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How to Succeed in Business without Really Trying

Hal Conyngham wrote this review without really trying

H2S Final PosterWritten by Frank Loesser and Abe Burrows (of Guys and Dolls fame), MUSE’s 2013 major How To Succeed in Business without Really Trying follows the rises and the falls of J. Pierrepont Finch, a young window-washer, as he ascends to the summit of a multinational company. Directed by Amy Lester, MUSE’s production is teeming with exuberance, exceptionally strong singing and the ‘impetuosity of youth’ lauded in the musical.

The rehearsal I saw was sans props, set and costumes, but the performances of the actors and chorus were strong enough that before long it felt like a full production. Aidan Kane, as the nepotistic nephew of the boss’ wife, blends parodic caricature and a kind-of twisted integrity masterfully. He is a truly pathetic villain of the boo-and-hiss variety, and have no worries, he gets his comeuppance.

Jordan Shea and Sophia Edmonds as J.B. Biggley and his secretary Hedy La Rue – an exotic name with a body to match – are a force to be reckoned with on stage as the show’s premiere power couple. The over the top caricatures, while at times out of step with the other actors, work wonders on stage, and will leave you laughing (or shaking your head in dismay).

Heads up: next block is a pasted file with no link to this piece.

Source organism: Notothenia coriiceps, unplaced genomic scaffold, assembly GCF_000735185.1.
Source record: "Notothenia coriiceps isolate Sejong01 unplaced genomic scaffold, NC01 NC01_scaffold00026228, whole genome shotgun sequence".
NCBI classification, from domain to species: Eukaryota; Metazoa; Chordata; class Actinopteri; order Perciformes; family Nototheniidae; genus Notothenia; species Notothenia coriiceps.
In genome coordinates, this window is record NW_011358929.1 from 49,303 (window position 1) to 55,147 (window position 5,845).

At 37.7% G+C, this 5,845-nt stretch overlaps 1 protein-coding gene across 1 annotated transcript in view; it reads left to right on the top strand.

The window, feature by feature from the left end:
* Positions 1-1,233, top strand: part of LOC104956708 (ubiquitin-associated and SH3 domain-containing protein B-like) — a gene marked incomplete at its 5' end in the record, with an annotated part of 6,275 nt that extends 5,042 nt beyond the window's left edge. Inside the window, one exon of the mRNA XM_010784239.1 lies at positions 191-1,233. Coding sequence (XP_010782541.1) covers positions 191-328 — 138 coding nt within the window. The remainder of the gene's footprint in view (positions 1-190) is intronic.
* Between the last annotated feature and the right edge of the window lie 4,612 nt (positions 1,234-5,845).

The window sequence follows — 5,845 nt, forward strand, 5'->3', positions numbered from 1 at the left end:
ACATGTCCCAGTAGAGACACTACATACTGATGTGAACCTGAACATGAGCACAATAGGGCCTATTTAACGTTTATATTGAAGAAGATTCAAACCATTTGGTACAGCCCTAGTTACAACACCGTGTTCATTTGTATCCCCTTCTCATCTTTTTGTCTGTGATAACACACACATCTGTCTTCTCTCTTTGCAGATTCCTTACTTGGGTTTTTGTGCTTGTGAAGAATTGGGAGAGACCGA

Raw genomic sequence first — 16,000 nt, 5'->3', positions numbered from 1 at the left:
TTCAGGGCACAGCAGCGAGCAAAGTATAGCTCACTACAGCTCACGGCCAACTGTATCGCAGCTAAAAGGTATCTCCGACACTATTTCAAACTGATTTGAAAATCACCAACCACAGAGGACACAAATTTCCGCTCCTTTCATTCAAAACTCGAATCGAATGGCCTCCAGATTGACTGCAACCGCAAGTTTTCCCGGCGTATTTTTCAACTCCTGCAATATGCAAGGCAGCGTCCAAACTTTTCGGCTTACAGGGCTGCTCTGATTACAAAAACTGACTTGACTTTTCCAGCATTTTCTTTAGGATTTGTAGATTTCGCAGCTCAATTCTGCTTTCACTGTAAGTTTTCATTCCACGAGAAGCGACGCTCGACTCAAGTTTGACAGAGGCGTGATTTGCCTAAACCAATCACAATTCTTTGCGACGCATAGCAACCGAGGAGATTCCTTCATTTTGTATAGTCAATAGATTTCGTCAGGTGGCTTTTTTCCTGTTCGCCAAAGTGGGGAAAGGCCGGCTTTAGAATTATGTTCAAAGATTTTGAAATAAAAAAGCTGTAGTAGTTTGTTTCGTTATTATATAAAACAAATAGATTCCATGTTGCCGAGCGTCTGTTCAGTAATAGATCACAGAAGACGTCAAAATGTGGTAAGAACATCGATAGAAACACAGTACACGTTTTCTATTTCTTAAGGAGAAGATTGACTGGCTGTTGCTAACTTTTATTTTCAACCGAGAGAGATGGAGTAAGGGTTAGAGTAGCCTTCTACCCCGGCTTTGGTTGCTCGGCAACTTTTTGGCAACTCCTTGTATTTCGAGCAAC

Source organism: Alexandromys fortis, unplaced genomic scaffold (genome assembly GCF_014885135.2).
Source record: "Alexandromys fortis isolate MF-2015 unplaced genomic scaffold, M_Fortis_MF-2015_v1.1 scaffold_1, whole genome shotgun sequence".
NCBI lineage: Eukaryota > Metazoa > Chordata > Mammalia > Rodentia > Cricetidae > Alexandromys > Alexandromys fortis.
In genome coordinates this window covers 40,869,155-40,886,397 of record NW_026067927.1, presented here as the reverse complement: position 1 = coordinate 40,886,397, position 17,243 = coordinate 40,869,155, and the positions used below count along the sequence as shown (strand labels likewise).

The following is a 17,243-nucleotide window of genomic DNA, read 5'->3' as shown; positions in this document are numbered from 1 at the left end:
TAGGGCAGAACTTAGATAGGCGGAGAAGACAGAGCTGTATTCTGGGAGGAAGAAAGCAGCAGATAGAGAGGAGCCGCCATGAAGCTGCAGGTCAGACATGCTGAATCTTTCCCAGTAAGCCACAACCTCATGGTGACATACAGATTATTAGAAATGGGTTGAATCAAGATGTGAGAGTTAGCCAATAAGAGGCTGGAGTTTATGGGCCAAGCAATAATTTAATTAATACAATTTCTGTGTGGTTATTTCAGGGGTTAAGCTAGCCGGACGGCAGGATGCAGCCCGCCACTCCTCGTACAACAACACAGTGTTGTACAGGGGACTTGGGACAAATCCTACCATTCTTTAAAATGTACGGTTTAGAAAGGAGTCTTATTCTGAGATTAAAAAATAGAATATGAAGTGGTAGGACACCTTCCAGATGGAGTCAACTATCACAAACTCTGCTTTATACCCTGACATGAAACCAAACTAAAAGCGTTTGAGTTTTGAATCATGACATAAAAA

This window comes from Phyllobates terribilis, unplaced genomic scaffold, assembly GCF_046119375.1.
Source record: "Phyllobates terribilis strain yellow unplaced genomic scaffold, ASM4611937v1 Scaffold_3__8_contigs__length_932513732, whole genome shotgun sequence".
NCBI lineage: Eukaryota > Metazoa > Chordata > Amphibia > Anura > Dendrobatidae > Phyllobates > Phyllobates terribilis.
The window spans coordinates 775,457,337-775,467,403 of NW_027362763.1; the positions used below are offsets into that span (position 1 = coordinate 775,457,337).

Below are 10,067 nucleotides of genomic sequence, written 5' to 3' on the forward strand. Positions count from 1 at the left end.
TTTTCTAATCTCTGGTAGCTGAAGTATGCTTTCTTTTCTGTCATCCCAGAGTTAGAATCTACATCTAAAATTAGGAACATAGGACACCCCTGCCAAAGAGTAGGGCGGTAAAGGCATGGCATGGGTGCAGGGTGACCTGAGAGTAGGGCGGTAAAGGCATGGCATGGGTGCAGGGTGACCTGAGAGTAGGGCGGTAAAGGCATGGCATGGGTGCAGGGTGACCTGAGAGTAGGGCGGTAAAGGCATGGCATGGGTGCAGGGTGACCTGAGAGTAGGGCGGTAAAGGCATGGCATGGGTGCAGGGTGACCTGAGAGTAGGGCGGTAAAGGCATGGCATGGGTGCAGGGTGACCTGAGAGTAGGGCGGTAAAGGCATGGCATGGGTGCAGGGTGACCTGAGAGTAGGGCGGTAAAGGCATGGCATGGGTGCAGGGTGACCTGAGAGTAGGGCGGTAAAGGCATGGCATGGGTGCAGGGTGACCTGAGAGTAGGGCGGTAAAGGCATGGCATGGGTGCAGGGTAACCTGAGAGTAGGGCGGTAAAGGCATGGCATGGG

We find a solid leading man in Gavin Brown, who while possessing the prerequisite singing and dancing chops, unfortunately does not have the charisma needed to portray the admittedly difficult role. How to Succeed asks the audience to believe that this young blue-collar worker, with nothing more than a suit, his voice, and the titular self-help book, can rise to the top of a company in a matter of weeks, and Brown doesn’t quite get there. That said, he’s certainly not a ‘weak link’, and there is true warmth in his relationship with Rosemary (Anna Colless).

The script does contain some dated gender stereotypes – the original book was written in 1952 – and at times they feel inadequately dealt with; while it’s not a huge problem, certain numbers (‘Happy to Keep His Dinner Warm’, ‘Cinderella, Darling’), leave you feeling slightly uncomfortable. However the satirical nature of the show wins through, and it becomes hard to take anything anyone says or feels seriously: hello, business.

This show is incredibly entertaining. The performers are obviously having the time of their lives onstage, and this is inevitably transferred to the audience. Lester and her cast should be commended for brilliantly exposing the emptiness of our everyday lives, and in turn filling them with song and dance.

How To Succeed in Business without Really Trying opens at 7:30pm, Wednesday March 13 at the Seymour Centre. The show runs until Saturday.

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